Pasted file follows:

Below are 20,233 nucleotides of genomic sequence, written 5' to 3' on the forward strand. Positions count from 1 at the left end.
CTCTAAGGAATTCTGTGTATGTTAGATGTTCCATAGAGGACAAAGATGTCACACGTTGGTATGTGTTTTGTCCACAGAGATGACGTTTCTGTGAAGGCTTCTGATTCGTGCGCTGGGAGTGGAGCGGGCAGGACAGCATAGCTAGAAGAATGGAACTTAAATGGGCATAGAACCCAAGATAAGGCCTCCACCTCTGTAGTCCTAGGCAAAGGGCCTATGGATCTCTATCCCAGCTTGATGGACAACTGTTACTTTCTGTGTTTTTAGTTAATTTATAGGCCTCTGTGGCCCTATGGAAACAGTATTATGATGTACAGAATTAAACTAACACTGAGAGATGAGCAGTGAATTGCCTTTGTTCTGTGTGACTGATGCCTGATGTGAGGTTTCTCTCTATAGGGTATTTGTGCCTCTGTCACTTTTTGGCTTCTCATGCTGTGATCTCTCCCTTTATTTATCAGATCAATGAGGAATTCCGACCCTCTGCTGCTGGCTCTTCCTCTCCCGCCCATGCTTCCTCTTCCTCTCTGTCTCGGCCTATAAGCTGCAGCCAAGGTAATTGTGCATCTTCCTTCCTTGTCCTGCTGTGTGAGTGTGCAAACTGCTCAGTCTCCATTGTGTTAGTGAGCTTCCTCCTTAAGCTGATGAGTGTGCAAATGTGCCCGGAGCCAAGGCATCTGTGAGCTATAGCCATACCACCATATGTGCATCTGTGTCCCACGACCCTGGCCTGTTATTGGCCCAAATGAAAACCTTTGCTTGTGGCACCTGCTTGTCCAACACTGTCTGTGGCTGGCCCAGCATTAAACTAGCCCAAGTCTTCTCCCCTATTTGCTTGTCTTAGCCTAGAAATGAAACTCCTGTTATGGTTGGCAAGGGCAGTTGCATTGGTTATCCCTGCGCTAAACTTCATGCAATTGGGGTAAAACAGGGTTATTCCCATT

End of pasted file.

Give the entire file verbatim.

Below are 20,233 nucleotides of genomic sequence, written 5' to 3' on the forward strand. Positions count from 1 at the left end.
CTCTAAGGAATTCTGTGTATGTTAGATGTTCCATAGAGGACAAAGATGTCACACGTTGGTATGTGTTTTGTCCACAGAGATGACGTTTCTGTGAAGGCTTCTGATTCGTGCGCTGGGAGTGGAGCGGGCAGGACAGCATAGCTAGAAGAATGGAACTTAAATGGGCATAGAACCCAAGATAAGGCCTCCACCTCTGTAGTCCTAGGCAAAGGGCCTATGGATCTCTATCCCAGCTTGATGGACAACTGTTACTTTCTGTGTTTTTAGTTAATTTATAGGCCTCTGTGGCCCTATGGAAACAGTATTATGATGTACAGAATTAAACTAACACTGAGAGATGAGCAGTGAATTGCCTTTGTTCTGTGTGACTGATGCCTGATGTGAGGTTTCTCTCTATAGGGTATTTGTGCCTCTGTCACTTTTTGGCTTCTCATGCTGTGATCTCTCCCTTTATTTATCAGATCAATGAGGAATTCCGACCCTCTGCTGCTGGCTCTTCCTCTCCCGCCCATGCTTCCTCTTCCTCTCTGTCTCGGCCTATAAGCTGCAGCCAAGGTAATTGTGCATCTTCCTTCCTTGTCCTGCTGTGTGAGTGTGCAAACTGCTCAGTCTCCATTGTGTTAGTGAGCTTCCTCCTTAAGCTGATGAGTGTGCAAATGTGCCCGGAGCCAAGGCATCTGTGAGCTATAGCCATACCACCATATGTGCATCTGTGTCCCACGACCCTGGCCTGTTATTGGCCCAAATGAAAACCTTTGCTTGTGGCACCTGCTTGTCCAACACTGTCTGTGGCTGGCCCAGCATTAAACTAGCCCAAGTCTTCTCCCCTATTTGCTTGTCTTAGCCTAGAAATGAAACTCCTGTTATGGTTGGCAAGGGCAGTTGCATTGGTTATCCCTGCGCTAAACTTCATGCAATTGGGGTAAAACAGGGTTATTCCCATT